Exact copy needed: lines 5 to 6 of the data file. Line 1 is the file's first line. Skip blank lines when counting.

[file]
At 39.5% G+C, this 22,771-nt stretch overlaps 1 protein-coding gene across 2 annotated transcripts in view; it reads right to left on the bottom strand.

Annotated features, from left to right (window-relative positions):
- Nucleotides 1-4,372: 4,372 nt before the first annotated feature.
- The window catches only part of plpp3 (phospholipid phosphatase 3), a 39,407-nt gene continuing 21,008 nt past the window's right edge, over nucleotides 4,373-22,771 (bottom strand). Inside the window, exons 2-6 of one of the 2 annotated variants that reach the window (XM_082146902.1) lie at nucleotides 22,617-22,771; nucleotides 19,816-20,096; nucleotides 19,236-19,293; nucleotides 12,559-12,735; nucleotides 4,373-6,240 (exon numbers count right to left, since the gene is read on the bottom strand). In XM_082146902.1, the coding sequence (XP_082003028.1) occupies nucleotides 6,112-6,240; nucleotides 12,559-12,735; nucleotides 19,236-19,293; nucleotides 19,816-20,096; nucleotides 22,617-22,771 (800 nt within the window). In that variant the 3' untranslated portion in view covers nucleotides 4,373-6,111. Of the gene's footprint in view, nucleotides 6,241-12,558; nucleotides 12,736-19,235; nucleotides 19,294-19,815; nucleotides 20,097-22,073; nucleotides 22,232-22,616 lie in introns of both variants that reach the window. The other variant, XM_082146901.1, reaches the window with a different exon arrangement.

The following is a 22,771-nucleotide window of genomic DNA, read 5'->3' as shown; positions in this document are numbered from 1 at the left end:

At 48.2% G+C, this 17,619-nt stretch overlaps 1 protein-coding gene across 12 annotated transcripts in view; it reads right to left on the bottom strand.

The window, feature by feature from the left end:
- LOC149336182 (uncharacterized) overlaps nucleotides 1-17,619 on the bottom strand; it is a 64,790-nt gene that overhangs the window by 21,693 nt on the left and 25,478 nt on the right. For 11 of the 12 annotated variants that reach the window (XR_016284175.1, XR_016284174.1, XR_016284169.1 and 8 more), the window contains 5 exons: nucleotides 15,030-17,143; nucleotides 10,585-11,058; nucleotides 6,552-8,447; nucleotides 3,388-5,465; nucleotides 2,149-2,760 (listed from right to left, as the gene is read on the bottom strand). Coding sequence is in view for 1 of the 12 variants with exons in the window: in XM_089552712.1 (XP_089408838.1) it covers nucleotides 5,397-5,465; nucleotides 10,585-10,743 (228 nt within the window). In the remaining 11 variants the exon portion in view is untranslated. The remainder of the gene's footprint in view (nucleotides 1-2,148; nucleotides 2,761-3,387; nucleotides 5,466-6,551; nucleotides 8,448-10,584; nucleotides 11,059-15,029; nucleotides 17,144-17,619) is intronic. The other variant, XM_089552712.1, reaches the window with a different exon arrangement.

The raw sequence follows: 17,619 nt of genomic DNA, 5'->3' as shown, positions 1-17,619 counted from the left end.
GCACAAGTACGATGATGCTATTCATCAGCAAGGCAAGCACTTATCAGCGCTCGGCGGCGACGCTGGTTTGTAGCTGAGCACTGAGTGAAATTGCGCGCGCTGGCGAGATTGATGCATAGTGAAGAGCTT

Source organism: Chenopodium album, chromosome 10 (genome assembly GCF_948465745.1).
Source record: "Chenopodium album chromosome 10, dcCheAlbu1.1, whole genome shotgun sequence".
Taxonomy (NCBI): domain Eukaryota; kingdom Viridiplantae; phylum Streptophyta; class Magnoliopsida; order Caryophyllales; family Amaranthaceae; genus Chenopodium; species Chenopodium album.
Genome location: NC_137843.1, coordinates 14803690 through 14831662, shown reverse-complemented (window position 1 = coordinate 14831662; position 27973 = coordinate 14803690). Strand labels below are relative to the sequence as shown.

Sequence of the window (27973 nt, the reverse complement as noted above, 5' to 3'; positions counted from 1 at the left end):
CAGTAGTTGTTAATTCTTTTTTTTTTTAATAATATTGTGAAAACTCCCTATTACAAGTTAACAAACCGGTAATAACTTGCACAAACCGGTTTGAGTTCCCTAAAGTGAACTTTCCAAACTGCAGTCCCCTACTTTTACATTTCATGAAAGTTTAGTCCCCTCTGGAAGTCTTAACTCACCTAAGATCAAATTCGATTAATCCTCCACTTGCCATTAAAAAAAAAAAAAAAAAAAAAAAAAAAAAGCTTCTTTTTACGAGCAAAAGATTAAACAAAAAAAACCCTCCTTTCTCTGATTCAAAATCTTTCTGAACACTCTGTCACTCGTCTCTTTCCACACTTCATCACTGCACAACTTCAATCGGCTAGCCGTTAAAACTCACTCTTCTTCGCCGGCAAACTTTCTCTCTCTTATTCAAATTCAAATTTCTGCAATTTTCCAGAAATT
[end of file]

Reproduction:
The following is a 22,771-nucleotide window of genomic DNA, read 5'->3' as shown; positions in this document are numbered from 1 at the left end:

At 48.2% G+C, this 17,619-nt stretch overlaps 1 protein-coding gene across 12 annotated transcripts in view; it reads right to left on the bottom strand.